Study Evaluates Impact of Black Raspberries on Oral Cancer Prevention in Smokers
COLUMBUS – Cigarette smokers are needed for a new study to test whether phytochemicals in black raspberries can protect smokers from oral disease and lower their risk of developing oral cancer.
Conducted through The Ohio State University Comprehensive Cancer Center – Arthur G. James Cancer Hospital and Richard J. Solove Research Institute (OSUCCC – James) and College of Dentistry, this new study is a unique collaboration of Ohio State’s Colleges of Dentistry, Medicine, Public Health and Food, Agriculture and Environmental Sciences and the cancer program. The study will include about 250 people and there is a critical need for volunteer smokers who are otherwise healthy.
Smoking is the primary risk factor for oral cancer. Previously reported laboratory research at OSU shows that black raspberries contain phytochemicals potentially beneficial for inhibiting the early stages of oral cancer development. For this new study, researchers will evaluate the impact of black raspberry compounds on the bacteria in the mouths of current smokers, which may also contribute to oral cancer development.
“We know that the normal oral bacteria community plays a critical role in health and that both smoking and foods may impact the oral bacteria and impact the risk of developing diseases of the oral cavity such as periodontal diseases. We are now investigating how specific foods impact the oral bacterial community and cancer risk. It is clear that people who smoke have a much higher risk for oral diseases — including oral cancer — and that the bacterial environment participates in this process,” says Purnima Kumar, PhD, DDS, associate professor in the College of Dentistry and scientist with the OSUCCC – James Molecular Carcinogenesis and Chemoprevention Research Program. “This study will help us understand whether one very specific dietary intervention could reduce oral cancer risk in a high risk (smoking) population.”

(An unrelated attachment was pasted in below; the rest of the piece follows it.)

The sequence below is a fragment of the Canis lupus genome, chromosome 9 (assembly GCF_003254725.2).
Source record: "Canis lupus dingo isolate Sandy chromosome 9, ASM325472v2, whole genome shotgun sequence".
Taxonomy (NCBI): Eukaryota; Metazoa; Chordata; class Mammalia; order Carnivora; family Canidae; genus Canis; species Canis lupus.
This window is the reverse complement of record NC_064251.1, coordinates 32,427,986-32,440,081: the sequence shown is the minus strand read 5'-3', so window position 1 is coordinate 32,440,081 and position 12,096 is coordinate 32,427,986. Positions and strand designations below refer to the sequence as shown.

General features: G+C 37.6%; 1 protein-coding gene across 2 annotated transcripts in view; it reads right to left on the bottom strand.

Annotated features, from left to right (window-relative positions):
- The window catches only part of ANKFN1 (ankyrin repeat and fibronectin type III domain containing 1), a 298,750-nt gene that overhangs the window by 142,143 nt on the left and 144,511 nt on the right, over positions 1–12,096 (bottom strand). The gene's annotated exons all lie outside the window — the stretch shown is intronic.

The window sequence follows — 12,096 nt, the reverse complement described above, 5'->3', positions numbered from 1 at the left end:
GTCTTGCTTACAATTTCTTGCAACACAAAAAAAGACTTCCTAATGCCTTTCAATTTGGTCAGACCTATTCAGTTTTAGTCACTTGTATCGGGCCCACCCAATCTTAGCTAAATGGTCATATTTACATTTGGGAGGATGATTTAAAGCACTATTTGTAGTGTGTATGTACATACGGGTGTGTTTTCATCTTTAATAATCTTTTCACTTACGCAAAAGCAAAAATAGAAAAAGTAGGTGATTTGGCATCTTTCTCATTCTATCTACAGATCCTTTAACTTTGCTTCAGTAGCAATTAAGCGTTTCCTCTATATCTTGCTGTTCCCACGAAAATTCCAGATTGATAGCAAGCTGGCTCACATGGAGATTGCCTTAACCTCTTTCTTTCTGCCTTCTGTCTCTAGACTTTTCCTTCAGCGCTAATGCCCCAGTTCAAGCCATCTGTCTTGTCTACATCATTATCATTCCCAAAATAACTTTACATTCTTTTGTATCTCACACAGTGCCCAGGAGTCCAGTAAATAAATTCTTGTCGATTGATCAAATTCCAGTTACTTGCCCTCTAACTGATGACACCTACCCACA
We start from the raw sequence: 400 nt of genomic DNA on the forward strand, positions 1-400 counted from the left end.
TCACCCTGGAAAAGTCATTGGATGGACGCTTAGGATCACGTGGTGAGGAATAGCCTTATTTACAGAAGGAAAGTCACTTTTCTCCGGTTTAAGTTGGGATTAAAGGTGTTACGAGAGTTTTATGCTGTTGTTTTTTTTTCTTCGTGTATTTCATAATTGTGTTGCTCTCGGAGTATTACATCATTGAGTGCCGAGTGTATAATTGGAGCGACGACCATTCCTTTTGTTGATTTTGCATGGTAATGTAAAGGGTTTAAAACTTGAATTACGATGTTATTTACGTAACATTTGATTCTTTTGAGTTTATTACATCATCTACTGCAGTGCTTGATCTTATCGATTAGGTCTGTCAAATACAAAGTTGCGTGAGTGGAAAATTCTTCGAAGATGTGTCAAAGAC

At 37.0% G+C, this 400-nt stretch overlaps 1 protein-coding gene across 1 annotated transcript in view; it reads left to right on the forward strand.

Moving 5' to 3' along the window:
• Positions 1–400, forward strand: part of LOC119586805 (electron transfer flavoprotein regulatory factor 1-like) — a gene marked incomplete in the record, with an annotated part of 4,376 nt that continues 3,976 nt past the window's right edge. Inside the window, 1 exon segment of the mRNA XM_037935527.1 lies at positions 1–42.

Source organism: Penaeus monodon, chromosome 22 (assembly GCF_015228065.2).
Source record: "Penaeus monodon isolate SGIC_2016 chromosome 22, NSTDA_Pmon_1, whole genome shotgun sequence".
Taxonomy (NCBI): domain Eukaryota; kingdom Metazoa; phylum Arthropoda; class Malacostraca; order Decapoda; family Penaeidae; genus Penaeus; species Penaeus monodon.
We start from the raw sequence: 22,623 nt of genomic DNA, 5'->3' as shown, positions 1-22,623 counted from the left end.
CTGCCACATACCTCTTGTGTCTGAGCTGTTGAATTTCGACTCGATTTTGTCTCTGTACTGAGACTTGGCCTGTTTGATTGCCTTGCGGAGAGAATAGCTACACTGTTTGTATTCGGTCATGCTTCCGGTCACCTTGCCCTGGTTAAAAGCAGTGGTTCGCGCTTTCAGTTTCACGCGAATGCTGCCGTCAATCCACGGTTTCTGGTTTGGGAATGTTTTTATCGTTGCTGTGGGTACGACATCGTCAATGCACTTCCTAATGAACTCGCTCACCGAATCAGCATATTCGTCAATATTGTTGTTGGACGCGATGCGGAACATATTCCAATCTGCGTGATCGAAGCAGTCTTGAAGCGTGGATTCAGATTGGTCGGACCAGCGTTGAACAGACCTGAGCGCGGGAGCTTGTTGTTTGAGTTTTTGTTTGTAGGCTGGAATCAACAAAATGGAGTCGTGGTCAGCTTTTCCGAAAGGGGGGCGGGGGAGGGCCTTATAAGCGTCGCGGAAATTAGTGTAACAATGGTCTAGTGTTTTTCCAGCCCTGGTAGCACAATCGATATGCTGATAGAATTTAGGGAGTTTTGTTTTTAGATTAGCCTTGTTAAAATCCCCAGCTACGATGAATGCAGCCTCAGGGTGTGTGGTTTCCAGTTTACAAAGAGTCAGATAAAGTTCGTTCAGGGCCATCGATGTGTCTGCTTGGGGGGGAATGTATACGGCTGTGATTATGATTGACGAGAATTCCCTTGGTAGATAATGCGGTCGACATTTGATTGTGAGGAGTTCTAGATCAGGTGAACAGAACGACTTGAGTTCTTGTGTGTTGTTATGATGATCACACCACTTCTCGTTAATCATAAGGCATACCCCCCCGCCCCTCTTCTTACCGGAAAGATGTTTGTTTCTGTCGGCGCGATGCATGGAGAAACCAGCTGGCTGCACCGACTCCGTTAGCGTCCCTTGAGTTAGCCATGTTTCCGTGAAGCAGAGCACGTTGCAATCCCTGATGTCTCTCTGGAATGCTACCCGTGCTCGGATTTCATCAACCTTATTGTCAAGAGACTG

Study Design and Methods
After a dental cleaning, researchers will collect bacteria from participants’ gums, cheeks and tongue. Participants will then be randomized to receive either a control beverage (containing berry flavor) or the test beverage containing black raspberry components. Participants will be required to drink a certain amount of the beverage every day and follow a diet that limits other types of berries and berry products.
Researchers will use this information to analyze how and if the bacterial environment in the mouth changes after berry treatment in smokers compared with non-smokers.
“These phytochemicals are effective for reducing chronic inflammation and tumor progression and we’ve shown they are safe to test for cancer prevention purposes in humans,” adds Elizabeth Grainger, PhD, RD, a clinical research nutritionist with the OSUCCC – James and scientist with the College of Medicine. “Our goal is to gain insight on how this novel black raspberry beverage may impact oral health and, ultimately, oral cancer risk.”
To learn more about the study qualifications, visit black-raspberry.squarespace.com. For additional questions or to enroll in the study, call 614-688-9769 or email email@example.com
About the OSUCCC – James
The Ohio State University Comprehensive Cancer Center – Arthur G. James Cancer Hospital and Richard J. Solove Research Institute strives to create a cancer-free world by integrating scientific research with excellence in education and patient-centered care, a strategy that leads to better methods of prevention, detection and treatment. Ohio State is one of only 47 National Cancer Institute (NCI)-designated Comprehensive Cancer Centers and one of only a few centers funded by the NCI to conduct both phase I and phase II clinical trials on novel anticancer drugs sponsored by the NCI. As the cancer program’s 308-bed adult patient-care component, The James is one of the top cancer hospitals in the nation as ranked by U.S. News & World Report and has achieved Magnet designation, the highest honor an organization can receive for quality patient care and professional nursing practice. With 21 floors and more than 1.1 million square feet, The James is a transformational facility that fosters collaboration and integration of cancer research and clinical cancer care. Learn more at cancer.osu.edu.
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